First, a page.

Requiem for a “Stop for Pedestrians” Sign: Documenting Driver-Damaged Placards

Photo: Michael Burton
Photo: Michael Burton

There was plenty of terrific cycle-centric and car-critiquing artwork at last weekend’s 21st Annual Bike Winter Art Show, ranging from photos of Indonesian pedicab operators by Julie Dworkin, to sculptures of cars made out of old license plates by Daniel Kopald. Here’s a fun video by Bryan Manongdo including some of the art, as well as footage of Friday’s Critical Mass ride to the opening, held at Lab on Lake in East Garfield Park.

Longtime Critical Mass riders Gin Kilgore and Michael Burton, who met at a CM banner making party in 1998 and later married, contributed a touching series of 21 family photos to this year’s art show. The installation showed the growth of their son Miguel, from an infant in a Burley trailer, to a toddler with a tricycle, to a young kid with training wheels, to a pre-teen biking independently, with cycling playing a key role in each stage of his development.

Photo: Michael Burton
Photo: Michael Burton

But I was particularly, uh, struck, by another photo series Burton prepared for the show entitled “State Law.” The installation showed several “Stop for Pedestrians Within Crosswalk” signs that the Chicago Department of Transportation had installed in the middle of streets. These placards remind motorists that they are required to come to a complete stop – not just yield – when they encounter pedestrians crossing in a crosswalk.

Photo: Michael Burton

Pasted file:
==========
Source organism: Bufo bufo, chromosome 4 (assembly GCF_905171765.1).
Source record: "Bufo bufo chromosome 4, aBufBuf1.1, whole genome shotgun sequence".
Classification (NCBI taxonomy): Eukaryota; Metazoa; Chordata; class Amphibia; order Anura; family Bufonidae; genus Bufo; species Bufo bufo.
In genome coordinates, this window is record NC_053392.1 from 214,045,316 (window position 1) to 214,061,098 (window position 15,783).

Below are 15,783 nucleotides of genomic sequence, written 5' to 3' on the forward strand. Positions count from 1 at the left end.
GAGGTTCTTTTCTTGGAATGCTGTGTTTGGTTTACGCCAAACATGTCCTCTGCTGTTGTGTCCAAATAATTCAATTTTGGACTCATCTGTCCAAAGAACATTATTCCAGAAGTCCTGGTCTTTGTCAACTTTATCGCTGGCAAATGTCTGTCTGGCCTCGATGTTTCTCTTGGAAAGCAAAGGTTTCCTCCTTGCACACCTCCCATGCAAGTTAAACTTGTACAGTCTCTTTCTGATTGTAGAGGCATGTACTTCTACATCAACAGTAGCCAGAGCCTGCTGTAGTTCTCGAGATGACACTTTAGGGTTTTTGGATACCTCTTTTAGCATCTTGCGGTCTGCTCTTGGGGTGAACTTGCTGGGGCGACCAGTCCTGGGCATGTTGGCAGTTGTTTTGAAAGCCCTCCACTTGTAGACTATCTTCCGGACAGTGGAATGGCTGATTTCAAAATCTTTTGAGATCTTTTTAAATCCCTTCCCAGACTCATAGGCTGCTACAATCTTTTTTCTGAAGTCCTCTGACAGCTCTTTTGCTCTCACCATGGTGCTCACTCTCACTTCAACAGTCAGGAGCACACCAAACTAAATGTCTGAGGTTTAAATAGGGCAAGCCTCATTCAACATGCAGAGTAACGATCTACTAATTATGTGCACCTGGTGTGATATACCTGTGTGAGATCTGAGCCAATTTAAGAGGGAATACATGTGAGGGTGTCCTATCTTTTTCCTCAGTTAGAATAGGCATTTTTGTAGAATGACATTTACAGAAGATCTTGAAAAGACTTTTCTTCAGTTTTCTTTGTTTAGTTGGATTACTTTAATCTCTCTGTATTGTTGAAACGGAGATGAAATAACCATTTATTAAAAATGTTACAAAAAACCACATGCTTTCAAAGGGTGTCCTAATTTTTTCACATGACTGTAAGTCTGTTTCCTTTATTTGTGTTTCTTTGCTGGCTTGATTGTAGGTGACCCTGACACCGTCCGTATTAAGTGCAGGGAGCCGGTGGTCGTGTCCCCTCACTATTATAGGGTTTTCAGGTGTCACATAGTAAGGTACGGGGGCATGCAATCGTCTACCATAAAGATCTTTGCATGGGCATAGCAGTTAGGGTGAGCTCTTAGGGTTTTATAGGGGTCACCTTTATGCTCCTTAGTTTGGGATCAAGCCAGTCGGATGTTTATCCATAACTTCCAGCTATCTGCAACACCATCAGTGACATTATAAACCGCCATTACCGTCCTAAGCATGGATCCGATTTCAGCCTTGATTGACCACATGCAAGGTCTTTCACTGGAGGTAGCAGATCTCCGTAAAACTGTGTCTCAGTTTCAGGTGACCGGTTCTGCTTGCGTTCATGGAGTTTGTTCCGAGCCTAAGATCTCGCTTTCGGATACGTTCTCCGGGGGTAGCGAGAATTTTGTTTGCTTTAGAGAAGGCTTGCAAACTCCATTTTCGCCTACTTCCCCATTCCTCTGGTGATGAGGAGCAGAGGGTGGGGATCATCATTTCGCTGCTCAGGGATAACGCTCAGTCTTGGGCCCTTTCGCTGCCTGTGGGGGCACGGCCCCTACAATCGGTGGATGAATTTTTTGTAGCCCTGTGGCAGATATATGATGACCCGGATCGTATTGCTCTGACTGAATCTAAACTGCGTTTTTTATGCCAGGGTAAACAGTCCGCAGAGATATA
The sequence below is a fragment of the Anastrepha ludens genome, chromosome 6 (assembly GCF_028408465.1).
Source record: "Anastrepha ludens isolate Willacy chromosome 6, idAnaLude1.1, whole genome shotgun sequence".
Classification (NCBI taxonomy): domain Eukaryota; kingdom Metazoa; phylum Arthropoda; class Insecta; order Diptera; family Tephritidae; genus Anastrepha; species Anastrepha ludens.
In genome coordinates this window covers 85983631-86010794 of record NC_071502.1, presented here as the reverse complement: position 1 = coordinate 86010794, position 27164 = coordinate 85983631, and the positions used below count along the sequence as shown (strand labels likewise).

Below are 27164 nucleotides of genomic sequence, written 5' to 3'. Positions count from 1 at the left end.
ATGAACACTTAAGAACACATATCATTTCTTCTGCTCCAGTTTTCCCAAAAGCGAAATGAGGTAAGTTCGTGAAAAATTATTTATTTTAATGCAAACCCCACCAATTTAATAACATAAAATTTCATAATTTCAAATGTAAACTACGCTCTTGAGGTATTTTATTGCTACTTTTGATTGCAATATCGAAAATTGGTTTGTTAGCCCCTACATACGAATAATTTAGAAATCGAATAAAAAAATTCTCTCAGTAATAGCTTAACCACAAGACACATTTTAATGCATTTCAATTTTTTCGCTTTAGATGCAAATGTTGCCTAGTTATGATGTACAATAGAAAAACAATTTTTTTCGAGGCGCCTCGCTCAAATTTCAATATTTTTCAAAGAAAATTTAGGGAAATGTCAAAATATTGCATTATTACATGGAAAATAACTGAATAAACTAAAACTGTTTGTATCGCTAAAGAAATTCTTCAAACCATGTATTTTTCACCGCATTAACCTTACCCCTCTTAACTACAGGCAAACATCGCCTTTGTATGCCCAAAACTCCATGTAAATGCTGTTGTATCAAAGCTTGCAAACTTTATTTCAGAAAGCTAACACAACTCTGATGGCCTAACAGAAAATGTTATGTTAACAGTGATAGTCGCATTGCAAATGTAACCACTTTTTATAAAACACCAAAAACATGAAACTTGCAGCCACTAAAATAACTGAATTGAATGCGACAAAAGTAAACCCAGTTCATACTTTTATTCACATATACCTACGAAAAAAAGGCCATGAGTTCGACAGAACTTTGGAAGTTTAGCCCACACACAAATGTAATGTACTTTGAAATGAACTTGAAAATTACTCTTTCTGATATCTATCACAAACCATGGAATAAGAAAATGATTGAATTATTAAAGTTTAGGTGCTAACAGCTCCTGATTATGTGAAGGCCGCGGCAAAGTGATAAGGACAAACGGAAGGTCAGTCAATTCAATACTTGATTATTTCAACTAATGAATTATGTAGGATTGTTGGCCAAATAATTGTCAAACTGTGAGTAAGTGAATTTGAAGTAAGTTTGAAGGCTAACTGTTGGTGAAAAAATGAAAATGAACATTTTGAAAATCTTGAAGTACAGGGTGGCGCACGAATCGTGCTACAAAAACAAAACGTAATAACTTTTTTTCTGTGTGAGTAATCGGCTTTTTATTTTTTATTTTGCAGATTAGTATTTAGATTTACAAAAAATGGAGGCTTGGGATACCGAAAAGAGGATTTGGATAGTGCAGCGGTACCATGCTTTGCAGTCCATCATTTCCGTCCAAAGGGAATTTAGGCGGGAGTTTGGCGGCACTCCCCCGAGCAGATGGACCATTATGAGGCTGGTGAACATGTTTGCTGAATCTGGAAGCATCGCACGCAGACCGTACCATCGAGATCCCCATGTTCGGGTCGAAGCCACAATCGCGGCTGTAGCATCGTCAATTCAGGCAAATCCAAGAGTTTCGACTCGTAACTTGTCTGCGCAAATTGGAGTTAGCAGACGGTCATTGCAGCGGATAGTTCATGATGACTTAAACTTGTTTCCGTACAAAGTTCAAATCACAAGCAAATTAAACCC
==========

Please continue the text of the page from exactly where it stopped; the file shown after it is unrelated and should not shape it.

Photo: Michael Burton

However, Burton’s series depicts the signs in various states of decrepitude after being hit by careless drivers, ranging from bent to completely obliterated. One image merely shows a few bolt holes left in the asphalt where a placard was ripped out of the pavement. (Perhaps a better approach for installing the signs would be to attach them to poles on the sidewalk, as is done in cities like Washington, D.C., out of harm’s way.)

A sidewalk-mounted "Stop for Pedestrians" sign in Washignton, D.C. Photo: Eric Fischer
A sidewalk-mounted “Stop for Pedestrians” sign in Washignton, D.C. Photo: Eric Fischer

Chicago’s mid-street “Stop for Pedestrians” signs seem to have raised awareness among drivers that they need to respect crosswalks. In my experience, motorists tend to be courteous to a fault when I cross at an intersection where one of the placards is still intact, essentially treating them like stop signs.

Photo: Michael Burton
Photo: Michael Burton

But as Burton’s photos illustrate, the fact that so many of the signs have been destroyed by reckless drivers is a depressing reminder that Chicago still has a long way to go when it comes to creating safe streets for pedestrians.

  • planetshwoop

    I have wished these splattered paint PETA-style when you hit it. Since they cost like $200 to replace the offender would at least have to pay for a carwash.

  • Carter O’Brien

    Ooh, or better yet, those exploding dye packs with tear gas that banks use to foil robbers.

  • Hugh Shepard